Land & Resources Management

Sudden Oak Death - Frequently Asked Questions

What is Sudden Oak Death?

Sudden oak death (SOD) is a canker disease of forest trees and shrubs, which was recently introduced to California from an unknown source. The disease symptoms were first reported in 1995 in Marin County, and has since been found in nine additional coastal counties in California (Alameda, Mendocino, Monterey, Napa, San Mateo, Santa Clara, Santa Cruz, Solano, and Sonoma), and in Southern Oregon (Curry County).

The pathogen, Phytophthora ramorum is a newly described fungus species. It was identified as the causal agent of SOD in the summer of 2000. In the brief time since, the pathogen has been detected in a number of California native plant species, besides oak. An extensive research team has been formed to look at detection, spread, how it interacts with different host species, possible control measures, biomass removal, etc. Results of these projects can be found at

What plants are host to Phytophthora ramorum?

Big leaf maple (Acer macrophyllum), black oak (Quercus kelloggii), California bay laurel / Oregon myrtle (Umbellularia californica), California buckeye (Aesculus californica), California coffeeberry (Rhamnus californica), California honeysuckle (Lonicera hispidula), coast live oak (Quercus agrifolia), huckleberry (Vaccinium ovatum), madrone (Arbutus menziesii), manzanita (Arctostaphylos manzanita), California rhododendron (Rhododendron macrophyllum), Shreve's oak (Quercus parvula var. Shrevei), tanoak (Lithocarpus densiflorus), toyon (Heteromeles arbutifolia), and viburnum (in Europe only; Viburnum x bodnantense).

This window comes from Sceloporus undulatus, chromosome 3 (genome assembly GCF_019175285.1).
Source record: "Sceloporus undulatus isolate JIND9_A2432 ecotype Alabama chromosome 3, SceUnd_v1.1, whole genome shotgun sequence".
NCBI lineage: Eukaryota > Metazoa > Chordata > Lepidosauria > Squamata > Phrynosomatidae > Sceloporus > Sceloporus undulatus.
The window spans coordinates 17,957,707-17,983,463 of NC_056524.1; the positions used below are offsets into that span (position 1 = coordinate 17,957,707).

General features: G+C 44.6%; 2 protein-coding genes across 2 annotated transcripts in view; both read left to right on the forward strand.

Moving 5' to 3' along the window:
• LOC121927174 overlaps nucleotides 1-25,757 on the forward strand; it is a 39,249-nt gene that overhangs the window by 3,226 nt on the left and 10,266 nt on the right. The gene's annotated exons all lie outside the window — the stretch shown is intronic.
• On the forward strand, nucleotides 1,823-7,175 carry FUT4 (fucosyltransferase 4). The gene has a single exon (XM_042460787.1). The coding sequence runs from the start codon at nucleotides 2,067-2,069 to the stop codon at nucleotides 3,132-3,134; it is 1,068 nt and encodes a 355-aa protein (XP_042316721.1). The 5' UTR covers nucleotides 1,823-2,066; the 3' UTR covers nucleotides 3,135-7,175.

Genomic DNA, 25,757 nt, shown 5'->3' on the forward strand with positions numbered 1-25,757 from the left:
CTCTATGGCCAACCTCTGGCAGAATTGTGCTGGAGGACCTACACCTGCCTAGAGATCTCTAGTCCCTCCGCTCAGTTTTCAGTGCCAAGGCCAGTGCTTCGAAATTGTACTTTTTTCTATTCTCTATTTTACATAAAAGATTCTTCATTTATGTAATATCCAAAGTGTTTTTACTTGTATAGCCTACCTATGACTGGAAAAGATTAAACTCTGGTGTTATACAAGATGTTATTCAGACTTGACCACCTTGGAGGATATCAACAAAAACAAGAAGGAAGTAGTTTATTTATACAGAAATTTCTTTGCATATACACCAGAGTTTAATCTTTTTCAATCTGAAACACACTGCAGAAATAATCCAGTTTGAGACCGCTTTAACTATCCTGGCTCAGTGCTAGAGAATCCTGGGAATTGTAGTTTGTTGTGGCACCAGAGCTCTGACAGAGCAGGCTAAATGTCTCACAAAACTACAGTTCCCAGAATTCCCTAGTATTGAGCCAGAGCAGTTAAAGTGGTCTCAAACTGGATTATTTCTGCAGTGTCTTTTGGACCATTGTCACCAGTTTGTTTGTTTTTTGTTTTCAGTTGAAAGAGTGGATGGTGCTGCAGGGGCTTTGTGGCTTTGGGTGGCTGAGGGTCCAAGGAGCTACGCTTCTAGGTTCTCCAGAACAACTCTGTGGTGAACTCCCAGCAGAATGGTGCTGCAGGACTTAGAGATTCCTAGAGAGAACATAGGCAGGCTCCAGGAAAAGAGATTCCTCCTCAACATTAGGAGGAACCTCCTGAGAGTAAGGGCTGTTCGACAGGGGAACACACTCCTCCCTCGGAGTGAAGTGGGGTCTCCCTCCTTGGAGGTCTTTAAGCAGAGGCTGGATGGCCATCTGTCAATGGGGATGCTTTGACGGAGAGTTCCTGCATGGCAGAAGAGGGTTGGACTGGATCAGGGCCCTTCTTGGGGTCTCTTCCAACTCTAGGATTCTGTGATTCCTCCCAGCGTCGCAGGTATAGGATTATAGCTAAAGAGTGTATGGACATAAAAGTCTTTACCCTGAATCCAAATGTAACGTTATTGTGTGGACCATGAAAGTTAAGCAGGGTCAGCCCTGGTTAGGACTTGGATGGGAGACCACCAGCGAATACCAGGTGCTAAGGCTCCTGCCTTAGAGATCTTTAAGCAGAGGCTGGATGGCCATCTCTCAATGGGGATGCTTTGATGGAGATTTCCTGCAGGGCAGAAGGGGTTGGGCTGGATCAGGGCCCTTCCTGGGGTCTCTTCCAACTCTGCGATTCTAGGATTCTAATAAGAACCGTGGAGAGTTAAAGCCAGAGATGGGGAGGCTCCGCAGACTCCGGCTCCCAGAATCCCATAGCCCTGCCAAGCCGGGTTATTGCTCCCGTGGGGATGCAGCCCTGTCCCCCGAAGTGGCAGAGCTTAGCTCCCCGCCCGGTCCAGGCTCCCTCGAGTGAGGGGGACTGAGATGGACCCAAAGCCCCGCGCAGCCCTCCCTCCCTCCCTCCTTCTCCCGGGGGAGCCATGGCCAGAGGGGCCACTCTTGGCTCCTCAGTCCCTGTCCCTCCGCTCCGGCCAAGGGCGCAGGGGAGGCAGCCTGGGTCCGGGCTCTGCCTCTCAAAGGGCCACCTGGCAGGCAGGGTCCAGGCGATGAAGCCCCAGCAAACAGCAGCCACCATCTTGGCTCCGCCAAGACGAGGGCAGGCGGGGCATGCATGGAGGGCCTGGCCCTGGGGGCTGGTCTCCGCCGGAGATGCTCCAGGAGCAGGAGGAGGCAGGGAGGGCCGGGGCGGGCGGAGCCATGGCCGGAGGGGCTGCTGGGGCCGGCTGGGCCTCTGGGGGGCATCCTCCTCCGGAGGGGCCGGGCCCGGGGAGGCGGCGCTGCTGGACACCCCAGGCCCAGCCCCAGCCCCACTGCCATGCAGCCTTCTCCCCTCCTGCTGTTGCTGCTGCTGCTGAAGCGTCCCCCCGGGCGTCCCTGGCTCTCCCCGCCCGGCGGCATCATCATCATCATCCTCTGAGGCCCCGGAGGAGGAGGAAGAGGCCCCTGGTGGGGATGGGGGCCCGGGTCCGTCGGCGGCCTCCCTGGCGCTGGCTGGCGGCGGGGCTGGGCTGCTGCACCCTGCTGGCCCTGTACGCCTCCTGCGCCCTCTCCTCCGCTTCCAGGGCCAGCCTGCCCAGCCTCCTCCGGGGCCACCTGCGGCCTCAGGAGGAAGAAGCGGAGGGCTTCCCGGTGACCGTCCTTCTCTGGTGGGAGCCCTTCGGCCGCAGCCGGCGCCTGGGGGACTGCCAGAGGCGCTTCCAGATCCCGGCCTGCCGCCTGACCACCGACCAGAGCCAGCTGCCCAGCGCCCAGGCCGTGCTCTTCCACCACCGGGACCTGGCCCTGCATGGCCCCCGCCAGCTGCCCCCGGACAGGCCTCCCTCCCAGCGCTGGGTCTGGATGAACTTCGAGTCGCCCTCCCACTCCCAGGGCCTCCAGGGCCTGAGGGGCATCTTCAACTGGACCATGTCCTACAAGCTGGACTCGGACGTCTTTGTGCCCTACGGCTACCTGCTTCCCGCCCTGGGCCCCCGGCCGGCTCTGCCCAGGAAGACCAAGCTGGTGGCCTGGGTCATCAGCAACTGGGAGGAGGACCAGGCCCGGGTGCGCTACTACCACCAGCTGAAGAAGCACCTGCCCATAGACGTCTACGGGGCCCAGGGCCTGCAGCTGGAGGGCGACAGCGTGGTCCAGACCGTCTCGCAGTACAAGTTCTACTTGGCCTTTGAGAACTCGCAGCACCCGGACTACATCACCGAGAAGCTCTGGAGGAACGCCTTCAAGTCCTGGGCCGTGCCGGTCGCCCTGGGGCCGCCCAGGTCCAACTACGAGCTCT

What are the symptoms of Sudden Oak Death?

Symptoms of infection by P. ramorum that occur in tanoak, coast live oak, black oak, and Shreve's oak vary in appearance, both chronologically and physically, but once symptoms appear the diseased oaks may die within a few months: It is important to remember that each of these species is also affected by other diseases that may look similar to P.ramorum, which can make field diagnosis very difficult.

  • In coast live oak, black oak, and Shreve's oak, the earliest symptom is the appearance of a bleeding canker. Burgundy-red to tar-black thick sap oozes on the bark surface. This bleeding is a response to infection with P. ramorum and is typically found from the root crown (the area where the trunk fans out to the roots) to a height of 6 feet. Bleeding has occasionally been observed at greater heights. Bleeding is a non-specific host response to the disease and can be caused by other organisms or wounding. Small black conks and bark beetles may also occur.
  • In tanoak, new growth may droop or turn yellow to brown. Bleeding, though less viscous than in the true oak hosts, has been observed on tanoak; although, tanoak may not show the bleeding symptom at all. P. ramorum can also persist in leaf spots on tanoak and nearby bay, rhododendron and other species (listed below).

Other hosts may also be infected by P. ramorum, but symptoms are different from those of oaks:

  • California bay laurel symptoms are confined to leaf spotting, often surrounded by a chlorotic (yellowish) halo. Leaf spots are often at the leaf tip and may or may not have a blackened line at the border. California bay is one of the easier species to field recognize the disease, however, another disease, anthracnose, can also cause similar symptoms. Plant mortality in bay laurel by P. ramorum has not been reported.